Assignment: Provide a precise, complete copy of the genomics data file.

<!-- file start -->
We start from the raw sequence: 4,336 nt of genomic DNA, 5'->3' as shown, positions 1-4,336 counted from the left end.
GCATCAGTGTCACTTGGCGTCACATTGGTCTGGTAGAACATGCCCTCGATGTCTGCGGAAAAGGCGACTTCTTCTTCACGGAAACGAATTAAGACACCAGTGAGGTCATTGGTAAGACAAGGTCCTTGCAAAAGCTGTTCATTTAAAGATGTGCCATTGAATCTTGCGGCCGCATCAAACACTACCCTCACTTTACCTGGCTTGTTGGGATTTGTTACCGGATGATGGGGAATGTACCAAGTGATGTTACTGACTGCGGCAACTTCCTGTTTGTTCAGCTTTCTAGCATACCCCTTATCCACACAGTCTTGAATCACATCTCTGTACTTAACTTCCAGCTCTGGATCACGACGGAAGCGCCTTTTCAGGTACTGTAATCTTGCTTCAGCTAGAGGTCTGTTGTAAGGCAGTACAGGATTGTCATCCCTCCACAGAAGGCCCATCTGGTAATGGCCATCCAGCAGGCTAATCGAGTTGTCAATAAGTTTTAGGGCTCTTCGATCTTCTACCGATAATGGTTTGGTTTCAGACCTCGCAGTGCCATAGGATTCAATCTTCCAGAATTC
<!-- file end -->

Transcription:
We start from the raw sequence: 4,336 nt of genomic DNA, 5'->3' as shown, positions 1-4,336 counted from the left end.
GCATCAGTGTCACTTGGCGTCACATTGGTCTGGTAGAACATGCCCTCGATGTCTGCGGAAAAGGCGACTTCTTCTTCACGGAAACGAATTAAGACACCAGTGAGGTCATTGGTAAGACAAGGTCCTTGCAAAAGCTGTTCATTTAAAGATGTGCCATTGAATCTTGCGGCCGCATCAAACACTACCCTCACTTTACCTGGCTTGTTGGGATTTGTTACCGGATGATGGGGAATGTACCAAGTGATGTTACTGACTGCGGCAACTTCCTGTTTGTTCAGCTTTCTAGCATACCCCTTATCCACACAGTCTTGAATCACATCTCTGTACTTAACTTCCAGCTCTGGATCACGACGGAAGCGCCTTTTCAGGTACTGTAATCTTGCTTCAGCTAGAGGTCTGTTGTAAGGCAGTACAGGATTGTCATCCCTCCACAGAAGGCCCATCTGGTAATGGCCATCCAGCAGGCTAATCGAGTTGTCAATAAGTTTTAGGGCTCTTCGATCTTCTACCGATAATGGTTTGGTTTCAGACCTCGCAGTGCCATAGGATTCAATCTTCCAGAATTC